Merck and Pfizer chalk up another fail for Bavencio


Merck KGaA and Pfizer’s late entrant to the checkpoint inhibitor category has failed a phase III trial in ovarian cancer, denting their hopes of building momentum for the product.

The JAVELIN Ovarian 200 study was testing Bavencio (avelumab) alone or in combination with chemotherapy (pegylated doxorubicin) in patients with resistant or refractory ovarian cancer, but who showed that the PD-L1 inhibitor wasn’t able to improve either progression-free survival or overall survival.

It’s the latest major trial in a solid tumour to end in failure for Bavencio, after it missed the mark in second-line non-small cell lung cancer (NSCLC) in February and a third-line advanced stomach cancer treatment towards the end of last year. And while the company was quick to point out that the patient population is a challenging one to treat, a third study miss is starting to make investors nervous.

The study “enrolled a high proportion of patients with aggressive, refractory disease that had no response to prior platinum-based chemotherapy, a population…typically not included in Phase III ovarian cancer trials,” said Pfizer’s head of immuno-oncology Chris Boshoff.

There’s a desperate need for new treatment options in patients on resistant or refractory drugs, and the trials results “speak to the significant challenges these women face,” he added.

Bavencio was first approved last year for Merkel cell carcinoma, and added a second indication in bladder carcinoma (urothelial carcinoma) shortly afterwards. It needs to add new uses to its label if it is ever to make any significant inroads into the market share currently held by other checkpoint inhibitors like Merck & Co’s Keytruda (pembrolizumab) and Bristol-Myers Squibb’s Opdivo (nivolumab).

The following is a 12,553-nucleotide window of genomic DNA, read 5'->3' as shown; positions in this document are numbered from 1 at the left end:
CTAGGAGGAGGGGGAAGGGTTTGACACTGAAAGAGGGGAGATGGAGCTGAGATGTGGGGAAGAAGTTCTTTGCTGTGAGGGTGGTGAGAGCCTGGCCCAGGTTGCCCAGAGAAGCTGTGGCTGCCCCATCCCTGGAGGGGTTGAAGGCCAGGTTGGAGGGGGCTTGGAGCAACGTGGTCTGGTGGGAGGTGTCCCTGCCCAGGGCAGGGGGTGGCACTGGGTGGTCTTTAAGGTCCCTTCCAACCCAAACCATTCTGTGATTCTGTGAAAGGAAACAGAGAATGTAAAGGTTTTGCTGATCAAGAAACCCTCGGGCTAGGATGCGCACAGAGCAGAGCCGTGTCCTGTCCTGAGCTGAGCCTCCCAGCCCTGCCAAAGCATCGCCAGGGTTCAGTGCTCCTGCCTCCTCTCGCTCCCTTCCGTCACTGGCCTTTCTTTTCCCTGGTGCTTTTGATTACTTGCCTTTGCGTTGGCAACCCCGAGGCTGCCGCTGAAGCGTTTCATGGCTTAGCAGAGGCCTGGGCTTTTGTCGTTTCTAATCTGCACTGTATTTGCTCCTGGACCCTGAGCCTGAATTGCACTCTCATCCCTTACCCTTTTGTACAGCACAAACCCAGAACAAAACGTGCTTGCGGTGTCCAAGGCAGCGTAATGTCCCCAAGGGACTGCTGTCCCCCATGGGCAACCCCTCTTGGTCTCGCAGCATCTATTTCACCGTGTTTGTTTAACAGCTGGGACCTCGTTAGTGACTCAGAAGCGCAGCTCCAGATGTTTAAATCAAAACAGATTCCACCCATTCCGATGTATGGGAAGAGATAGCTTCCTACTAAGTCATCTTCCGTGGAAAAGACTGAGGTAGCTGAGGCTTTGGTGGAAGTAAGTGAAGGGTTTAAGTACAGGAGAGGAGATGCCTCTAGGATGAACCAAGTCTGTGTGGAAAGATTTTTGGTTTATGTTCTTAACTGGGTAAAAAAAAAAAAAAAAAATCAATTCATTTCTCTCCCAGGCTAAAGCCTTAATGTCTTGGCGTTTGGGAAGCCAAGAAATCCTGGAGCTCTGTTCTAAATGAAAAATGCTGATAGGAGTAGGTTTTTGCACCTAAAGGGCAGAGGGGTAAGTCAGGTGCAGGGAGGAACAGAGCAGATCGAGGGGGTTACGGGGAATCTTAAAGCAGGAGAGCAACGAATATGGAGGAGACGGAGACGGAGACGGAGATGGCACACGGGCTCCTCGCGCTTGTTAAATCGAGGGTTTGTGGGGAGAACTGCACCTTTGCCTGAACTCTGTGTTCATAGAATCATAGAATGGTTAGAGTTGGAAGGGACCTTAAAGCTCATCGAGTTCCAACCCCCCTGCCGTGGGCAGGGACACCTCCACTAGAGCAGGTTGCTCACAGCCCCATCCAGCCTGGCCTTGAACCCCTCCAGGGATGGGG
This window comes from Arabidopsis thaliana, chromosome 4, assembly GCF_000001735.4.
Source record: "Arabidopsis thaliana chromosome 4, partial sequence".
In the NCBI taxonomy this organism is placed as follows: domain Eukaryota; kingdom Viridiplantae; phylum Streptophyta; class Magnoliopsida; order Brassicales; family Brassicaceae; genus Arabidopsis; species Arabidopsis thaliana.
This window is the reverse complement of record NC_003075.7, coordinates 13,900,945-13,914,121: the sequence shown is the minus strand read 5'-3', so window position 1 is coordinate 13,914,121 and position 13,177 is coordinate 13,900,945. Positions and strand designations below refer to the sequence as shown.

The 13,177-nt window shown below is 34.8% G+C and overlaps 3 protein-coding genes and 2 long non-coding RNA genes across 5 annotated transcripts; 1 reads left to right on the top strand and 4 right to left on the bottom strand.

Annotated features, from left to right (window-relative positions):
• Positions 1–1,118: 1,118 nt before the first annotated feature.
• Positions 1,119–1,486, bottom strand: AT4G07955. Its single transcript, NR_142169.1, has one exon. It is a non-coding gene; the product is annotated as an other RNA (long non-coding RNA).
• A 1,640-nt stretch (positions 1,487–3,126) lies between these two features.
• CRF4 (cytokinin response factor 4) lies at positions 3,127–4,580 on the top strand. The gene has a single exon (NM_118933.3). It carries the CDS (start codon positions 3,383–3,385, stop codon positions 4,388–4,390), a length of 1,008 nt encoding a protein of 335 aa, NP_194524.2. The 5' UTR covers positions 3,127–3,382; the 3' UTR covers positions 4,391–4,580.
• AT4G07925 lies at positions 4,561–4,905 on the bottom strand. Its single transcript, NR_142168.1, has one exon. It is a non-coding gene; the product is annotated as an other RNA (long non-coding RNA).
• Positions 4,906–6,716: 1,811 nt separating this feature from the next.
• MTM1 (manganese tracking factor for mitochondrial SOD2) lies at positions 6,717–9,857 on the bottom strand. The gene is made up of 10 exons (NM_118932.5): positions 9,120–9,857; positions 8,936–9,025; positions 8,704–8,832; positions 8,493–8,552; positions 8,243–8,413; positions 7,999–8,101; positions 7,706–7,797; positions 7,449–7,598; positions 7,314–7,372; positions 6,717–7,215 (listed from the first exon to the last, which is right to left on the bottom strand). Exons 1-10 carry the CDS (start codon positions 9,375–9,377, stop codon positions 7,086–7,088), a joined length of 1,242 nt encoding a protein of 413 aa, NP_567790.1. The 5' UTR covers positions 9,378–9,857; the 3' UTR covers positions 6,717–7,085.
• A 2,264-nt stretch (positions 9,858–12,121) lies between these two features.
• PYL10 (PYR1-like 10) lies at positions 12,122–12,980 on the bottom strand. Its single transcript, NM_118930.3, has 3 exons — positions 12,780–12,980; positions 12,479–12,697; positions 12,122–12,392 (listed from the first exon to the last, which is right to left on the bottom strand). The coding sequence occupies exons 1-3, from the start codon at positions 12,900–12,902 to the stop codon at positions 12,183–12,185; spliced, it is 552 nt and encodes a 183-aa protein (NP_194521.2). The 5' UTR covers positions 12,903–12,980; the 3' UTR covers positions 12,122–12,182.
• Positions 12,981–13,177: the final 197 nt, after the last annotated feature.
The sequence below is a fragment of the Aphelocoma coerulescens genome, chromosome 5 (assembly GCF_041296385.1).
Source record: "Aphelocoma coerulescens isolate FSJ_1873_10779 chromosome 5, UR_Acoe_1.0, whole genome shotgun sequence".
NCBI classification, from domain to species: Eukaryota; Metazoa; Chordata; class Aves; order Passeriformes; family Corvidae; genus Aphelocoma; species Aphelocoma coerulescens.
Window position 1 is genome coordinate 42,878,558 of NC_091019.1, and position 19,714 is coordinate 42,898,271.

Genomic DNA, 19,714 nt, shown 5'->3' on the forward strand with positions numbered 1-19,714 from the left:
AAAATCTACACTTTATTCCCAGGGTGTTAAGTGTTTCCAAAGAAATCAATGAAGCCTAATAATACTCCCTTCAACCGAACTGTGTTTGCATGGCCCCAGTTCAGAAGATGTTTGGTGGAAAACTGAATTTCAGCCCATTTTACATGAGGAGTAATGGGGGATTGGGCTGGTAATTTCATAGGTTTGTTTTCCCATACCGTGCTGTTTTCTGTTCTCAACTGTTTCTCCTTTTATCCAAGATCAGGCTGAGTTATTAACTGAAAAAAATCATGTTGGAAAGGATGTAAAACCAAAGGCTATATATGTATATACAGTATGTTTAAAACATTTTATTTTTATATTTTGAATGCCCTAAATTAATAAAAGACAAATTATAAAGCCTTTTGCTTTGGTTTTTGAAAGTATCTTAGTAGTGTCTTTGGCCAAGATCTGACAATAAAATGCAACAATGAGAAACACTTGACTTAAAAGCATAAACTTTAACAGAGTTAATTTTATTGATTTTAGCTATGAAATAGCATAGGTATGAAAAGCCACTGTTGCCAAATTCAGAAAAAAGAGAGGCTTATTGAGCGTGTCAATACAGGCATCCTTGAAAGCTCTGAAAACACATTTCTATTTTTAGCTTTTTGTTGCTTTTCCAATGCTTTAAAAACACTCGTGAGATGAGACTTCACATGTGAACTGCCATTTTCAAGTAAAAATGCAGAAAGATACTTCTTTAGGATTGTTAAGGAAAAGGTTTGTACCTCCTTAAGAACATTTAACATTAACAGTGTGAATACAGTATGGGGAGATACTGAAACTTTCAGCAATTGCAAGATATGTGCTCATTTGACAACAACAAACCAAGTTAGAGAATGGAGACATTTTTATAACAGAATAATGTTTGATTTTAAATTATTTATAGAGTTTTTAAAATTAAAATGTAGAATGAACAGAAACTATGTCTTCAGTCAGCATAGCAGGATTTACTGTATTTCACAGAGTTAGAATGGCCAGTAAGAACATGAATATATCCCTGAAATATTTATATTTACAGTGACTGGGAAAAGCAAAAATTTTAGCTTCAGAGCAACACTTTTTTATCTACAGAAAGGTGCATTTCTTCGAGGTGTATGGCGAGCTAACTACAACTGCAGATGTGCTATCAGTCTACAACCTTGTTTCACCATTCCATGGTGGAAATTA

Merck recorded just €19 million in Bavencio sales in the third quarter, a tiny fraction of the $1.9 billion and $1.8 billion respectively for Keytruda and Opdivo in the same period.

There has been positive news as well, including  solid results in first-line kidney cancer (renal cell carcinoma) for Bavencio in combination with Pfizer’s tyrosine kinase inhibitor Inlyta (axitinib), and there is additional data due in first-line ovarian – from one study in combination with chemo and another in combination with a PARP inhibitor – as well as in first-line NSCLC next year.

Merck’s head of biopharma R&D Luciano Rossetti said that while the results didn’t meet the statistical significance threshold, the data revealed “potential clinical activity of the combination of avelumab and chemotherapy which will be analysed further.”

Merck and Pfizer also have first-line maintenance studies ongoing in gastric, ovarian and bladder cancer.